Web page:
NEWS RELEASE · 15th May 2011
Average BC family pays $1,208 per year more in HST - not $350 as reported
Fight HST Leader and former BC Premier Bill Vander Zalm says the BC Government’s “Independent Panel” report on the Harmonized Sales Tax seriously underestimates the high cost of the HST on average BC families.
“The actual tax increase under the HST for an average family is closer to $1208, not $350 as they reported,” Vander Zalm explained.
Vander Zalm says the government-appointed “Independent Panel” presented the HST in the best possible light in each of its calculations, severely diminishing the “real” impact of the tax on families by over 300%.
Fight HST says there are a number of other flaws, including the Panel discounting the impact of the HST by estimating that 90% of HST rebates received by businesses will be passed on to consumers.
“The report says that business will pass 90% of their HST rebates on to consumers in the form of lower prices. 90%! That is a ridiculous number given that we’ve seen prices go up in BC under the HST, not down,” said Vander Zalm.
Vander Zalm says the report contains several flaws:
The report incorrectly concludes that consumers in BC have a net additional tax burden of $1.33 billion when in fact it is $2.6 billion. After deducting the $400 million of income tax measures, the net HST cost to British Columbians is $2.2 billion - or $1,208 per average family – not $350 as reported.
The Panel’s figure of a 17% net increase in taxable expenditures leaves out the fact that HST is now applied to much higher cost items such as services which are labour based, so that the overall increase to consumers is 59% higher than under PST, even though the HST is added to only 20% more items.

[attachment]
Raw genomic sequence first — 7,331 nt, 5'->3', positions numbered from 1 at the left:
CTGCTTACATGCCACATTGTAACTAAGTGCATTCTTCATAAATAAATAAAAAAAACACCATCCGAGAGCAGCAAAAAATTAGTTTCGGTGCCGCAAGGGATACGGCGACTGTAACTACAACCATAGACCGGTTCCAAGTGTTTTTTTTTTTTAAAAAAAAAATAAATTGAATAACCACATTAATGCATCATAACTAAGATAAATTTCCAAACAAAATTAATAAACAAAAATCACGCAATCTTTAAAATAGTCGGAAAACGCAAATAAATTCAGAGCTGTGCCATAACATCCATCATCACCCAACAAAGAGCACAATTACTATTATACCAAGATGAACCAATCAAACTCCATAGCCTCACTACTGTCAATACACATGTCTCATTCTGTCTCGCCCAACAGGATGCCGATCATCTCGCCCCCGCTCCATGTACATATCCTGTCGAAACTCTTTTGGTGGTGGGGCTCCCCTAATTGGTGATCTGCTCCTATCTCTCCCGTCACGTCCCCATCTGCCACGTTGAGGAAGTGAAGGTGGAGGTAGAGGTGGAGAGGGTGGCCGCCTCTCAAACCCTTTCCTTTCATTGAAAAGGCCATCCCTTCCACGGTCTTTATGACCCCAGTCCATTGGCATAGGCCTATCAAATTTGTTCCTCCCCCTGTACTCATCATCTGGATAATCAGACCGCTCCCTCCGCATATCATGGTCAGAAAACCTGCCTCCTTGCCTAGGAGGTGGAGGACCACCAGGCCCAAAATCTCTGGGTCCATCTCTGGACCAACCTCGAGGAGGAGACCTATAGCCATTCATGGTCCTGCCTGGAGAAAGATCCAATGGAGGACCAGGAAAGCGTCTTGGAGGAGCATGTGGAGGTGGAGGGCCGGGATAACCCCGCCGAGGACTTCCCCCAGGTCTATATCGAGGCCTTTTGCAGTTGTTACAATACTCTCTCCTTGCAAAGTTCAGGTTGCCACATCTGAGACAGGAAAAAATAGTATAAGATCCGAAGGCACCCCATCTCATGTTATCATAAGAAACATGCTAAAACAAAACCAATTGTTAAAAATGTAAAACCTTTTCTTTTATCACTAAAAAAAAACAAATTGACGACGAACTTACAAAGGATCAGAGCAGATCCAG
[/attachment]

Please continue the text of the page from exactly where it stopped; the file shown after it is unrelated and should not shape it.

The 24,000 jobs estimated to be created over ten years will therefore cost British Columbians approximately $100,000 each. The report shows PST previously paid by BC consumers as $3.81 billion and by business as $850 million when in fact it was $2.53 billion consumers and $2.13 billion by business. (Figures were adjusted to include the 90% “savings” from business again)
The report contradicts itself by saying the HST will stimulate business, yet if their calculation of 90% of savings passed on to consumers were correct, after tax HST savings to business would leave only 7% for reinvestment, increased wages or shareholder distribution.
The report claims 80% of household spending is taxed the same as it was before the HST. But taxable expenditures before and after the HST show 37% of taxable expenditures are newly taxed under HST for a net increase of 59% in taxes under the HST.
“Where the Panel did get it right was in their assertion that the HST will not produce dramatic results overnight. This is actually the understatement of the century, since any net benefits from the HST over the next ten years are indiscernible from normal growth, and fall into the margin of mere rounding errors,” said Vander Zalm.
Vander Zalm says the Government Panel’s report is even more devastating to the BC Liberal government than previously thought, since its estimated meager benefits are based on a “best case scenario” with unrealistically optimistic assumptions about “cost savings” passed on to consumers.
“We know now that the HST does not work. We can see it in the report and we can see it in our daily lives under this tax. Unemployment is up, prices are up, and the economy is down. Former Premier Gordon Campbell made a big mistake in taking on the HST to try to cover a deficit hole. The long term costs are extremely damaging to BC,” said Vander Zalm.
“It’s time for the new Premier Christy Clark to fess up and admit that it was a bad idea. In light of this report and in light of the serious damage the tax is doing to our economy and business, how can Premier Clark and Finance Minister Falcon continue to take the same positions as their predecessors Gordon Campbell and Colin Hansen?”
“We know the BC Liberals are very close with big business. We know the HST will provide a windfall profit to the big corporations that operate here. But the long term economic damage to BC is not worth it.”
“We urge every British Columbian to vote “YES” to extinguish the HST and return to the PST and GST with the same exemptions as before. It will save jobs, businesses, and help get our economy back on track again,” Vander Zalm concluded.